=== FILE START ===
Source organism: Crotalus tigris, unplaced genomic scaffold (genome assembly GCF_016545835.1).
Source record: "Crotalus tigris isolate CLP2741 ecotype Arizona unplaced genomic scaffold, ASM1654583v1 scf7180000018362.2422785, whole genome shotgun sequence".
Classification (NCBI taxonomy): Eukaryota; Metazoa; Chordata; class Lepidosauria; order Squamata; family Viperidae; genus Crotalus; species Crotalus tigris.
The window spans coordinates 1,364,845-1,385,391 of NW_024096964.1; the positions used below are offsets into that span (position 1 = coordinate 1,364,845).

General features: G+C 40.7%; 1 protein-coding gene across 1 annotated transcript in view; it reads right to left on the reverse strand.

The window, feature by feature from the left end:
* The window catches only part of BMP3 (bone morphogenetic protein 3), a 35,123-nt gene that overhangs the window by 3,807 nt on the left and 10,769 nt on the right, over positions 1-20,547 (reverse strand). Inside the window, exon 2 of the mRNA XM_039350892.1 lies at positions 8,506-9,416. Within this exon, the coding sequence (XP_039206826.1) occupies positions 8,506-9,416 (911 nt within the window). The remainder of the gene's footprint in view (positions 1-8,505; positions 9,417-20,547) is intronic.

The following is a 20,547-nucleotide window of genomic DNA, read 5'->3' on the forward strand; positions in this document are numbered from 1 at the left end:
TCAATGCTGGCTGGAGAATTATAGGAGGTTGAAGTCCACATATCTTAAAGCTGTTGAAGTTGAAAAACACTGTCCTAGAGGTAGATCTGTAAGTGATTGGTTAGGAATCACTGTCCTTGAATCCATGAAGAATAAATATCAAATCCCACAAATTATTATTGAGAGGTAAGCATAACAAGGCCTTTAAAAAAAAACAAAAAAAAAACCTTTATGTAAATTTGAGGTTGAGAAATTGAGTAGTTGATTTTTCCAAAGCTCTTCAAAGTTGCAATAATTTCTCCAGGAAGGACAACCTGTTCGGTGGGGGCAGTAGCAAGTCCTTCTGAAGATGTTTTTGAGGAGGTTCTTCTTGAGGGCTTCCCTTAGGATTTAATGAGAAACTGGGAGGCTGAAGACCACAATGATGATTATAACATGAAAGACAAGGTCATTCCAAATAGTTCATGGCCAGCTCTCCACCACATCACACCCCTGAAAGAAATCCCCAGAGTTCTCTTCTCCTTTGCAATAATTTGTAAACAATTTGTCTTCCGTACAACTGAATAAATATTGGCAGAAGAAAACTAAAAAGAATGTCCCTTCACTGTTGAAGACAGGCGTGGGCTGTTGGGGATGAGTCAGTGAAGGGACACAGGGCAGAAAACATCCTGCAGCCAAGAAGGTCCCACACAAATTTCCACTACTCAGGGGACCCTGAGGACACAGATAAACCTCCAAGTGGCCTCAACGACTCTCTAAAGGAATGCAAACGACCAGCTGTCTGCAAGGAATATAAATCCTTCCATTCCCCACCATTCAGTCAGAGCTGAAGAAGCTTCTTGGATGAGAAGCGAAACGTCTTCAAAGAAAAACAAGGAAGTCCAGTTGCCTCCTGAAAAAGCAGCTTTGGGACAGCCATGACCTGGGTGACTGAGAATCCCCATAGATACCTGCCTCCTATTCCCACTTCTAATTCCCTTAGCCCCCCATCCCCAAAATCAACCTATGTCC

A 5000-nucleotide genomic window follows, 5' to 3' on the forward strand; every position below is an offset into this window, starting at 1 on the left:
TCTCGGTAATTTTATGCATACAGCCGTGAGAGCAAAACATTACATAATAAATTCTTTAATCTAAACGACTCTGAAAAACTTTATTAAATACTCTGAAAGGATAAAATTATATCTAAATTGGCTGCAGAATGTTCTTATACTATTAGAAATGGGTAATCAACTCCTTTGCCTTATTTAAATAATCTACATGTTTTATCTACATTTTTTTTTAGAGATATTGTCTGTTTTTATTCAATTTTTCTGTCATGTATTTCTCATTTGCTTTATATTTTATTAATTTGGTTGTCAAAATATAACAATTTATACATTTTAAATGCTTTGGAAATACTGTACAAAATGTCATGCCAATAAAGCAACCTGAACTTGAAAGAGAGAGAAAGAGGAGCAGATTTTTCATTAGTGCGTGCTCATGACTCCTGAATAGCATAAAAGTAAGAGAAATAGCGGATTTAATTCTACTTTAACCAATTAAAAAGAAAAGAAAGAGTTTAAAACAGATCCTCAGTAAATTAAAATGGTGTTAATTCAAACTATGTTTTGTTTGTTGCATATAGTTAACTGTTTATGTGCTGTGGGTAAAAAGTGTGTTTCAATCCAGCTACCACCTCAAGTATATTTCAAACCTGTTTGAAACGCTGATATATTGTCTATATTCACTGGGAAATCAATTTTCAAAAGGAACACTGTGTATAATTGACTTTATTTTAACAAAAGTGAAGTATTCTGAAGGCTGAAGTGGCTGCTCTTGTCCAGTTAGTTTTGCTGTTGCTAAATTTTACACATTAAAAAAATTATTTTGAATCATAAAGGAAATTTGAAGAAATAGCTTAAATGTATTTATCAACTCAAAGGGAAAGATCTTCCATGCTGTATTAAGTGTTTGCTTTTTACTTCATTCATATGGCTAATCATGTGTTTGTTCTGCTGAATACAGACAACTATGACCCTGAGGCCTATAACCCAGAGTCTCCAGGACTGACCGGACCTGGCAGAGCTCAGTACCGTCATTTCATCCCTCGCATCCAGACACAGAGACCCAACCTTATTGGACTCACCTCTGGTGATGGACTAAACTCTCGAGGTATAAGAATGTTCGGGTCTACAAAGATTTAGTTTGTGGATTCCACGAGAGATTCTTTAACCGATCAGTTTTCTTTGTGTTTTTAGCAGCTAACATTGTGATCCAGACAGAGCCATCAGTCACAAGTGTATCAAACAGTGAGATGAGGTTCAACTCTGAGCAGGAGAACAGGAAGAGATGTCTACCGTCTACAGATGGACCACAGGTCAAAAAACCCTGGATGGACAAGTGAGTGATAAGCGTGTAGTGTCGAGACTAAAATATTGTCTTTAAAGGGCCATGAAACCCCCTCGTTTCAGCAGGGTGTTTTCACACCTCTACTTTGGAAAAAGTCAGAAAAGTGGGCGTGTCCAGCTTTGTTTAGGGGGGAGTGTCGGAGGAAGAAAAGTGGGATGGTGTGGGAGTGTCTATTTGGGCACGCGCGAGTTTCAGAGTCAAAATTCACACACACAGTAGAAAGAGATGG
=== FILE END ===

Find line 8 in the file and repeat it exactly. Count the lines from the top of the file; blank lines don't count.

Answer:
The following is a 20,547-nucleotide window of genomic DNA, read 5'->3' on the forward strand; positions in this document are numbered from 1 at the left end: